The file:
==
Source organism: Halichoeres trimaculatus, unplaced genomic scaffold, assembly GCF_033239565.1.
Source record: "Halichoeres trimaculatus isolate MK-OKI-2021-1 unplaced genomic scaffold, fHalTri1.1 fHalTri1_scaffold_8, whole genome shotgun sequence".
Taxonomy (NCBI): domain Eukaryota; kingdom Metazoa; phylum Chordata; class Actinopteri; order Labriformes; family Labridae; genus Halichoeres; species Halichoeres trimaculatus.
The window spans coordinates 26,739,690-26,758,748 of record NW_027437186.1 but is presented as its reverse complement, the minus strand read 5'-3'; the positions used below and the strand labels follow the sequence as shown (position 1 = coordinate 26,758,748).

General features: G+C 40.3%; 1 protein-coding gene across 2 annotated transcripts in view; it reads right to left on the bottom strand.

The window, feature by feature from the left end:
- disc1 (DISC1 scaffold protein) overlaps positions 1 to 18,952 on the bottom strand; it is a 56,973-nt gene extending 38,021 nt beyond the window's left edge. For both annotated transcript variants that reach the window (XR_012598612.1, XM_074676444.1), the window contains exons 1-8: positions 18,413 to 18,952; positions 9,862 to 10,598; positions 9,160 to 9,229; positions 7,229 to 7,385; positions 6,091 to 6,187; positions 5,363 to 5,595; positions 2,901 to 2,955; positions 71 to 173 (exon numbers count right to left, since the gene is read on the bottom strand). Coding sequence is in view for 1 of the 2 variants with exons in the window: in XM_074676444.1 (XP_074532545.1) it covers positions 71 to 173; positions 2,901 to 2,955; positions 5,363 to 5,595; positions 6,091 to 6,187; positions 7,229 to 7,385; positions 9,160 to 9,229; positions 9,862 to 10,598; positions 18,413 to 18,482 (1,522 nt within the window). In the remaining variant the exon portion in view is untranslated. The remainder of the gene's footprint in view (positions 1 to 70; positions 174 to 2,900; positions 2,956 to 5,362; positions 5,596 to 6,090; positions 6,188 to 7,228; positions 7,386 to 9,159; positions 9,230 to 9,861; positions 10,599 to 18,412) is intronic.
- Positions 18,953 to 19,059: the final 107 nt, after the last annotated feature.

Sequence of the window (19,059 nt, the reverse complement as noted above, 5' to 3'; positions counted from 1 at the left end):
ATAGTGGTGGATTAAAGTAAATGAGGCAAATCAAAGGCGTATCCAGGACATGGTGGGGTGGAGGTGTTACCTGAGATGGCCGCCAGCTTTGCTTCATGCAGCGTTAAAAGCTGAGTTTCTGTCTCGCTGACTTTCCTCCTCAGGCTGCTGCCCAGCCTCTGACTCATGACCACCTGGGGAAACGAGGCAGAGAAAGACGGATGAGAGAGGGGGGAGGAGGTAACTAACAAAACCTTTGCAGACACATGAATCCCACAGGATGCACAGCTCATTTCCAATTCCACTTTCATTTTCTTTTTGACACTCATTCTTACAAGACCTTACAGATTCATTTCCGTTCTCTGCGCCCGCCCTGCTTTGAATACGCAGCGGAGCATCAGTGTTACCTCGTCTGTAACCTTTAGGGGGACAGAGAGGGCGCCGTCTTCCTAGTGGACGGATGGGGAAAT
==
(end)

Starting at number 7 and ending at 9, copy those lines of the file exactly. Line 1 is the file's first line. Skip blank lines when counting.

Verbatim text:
- disc1 (DISC1 scaffold protein) overlaps positions 1 to 18,952 on the bottom strand; it is a 56,973-nt gene extending 38,021 nt beyond the window's left edge. For both annotated transcript variants that reach the window (XR_012598612.1, XM_074676444.1), the window contains exons 1-8: positions 18,413 to 18,952; positions 9,862 to 10,598; positions 9,160 to 9,229; positions 7,229 to 7,385; positions 6,091 to 6,187; positions 5,363 to 5,595; positions 2,901 to 2,955; positions 71 to 173 (exon numbers count right to left, since the gene is read on the bottom strand). Coding sequence is in view for 1 of the 2 variants with exons in the window: in XM_074676444.1 (XP_074532545.1) it covers positions 71 to 173; positions 2,901 to 2,955; positions 5,363 to 5,595; positions 6,091 to 6,187; positions 7,229 to 7,385; positions 9,160 to 9,229; positions 9,862 to 10,598; positions 18,413 to 18,482 (1,522 nt within the window). In the remaining variant the exon portion in view is untranslated. The remainder of the gene's footprint in view (positions 1 to 70; positions 174 to 2,900; positions 2,956 to 5,362; positions 5,596 to 6,090; positions 6,188 to 7,228; positions 7,386 to 9,159; positions 9,230 to 9,861; positions 10,599 to 18,412) is intronic.
- Positions 18,953 to 19,059: the final 107 nt, after the last annotated feature.

Sequence of the window (19,059 nt, the reverse complement as noted above, 5' to 3'; positions counted from 1 at the left end):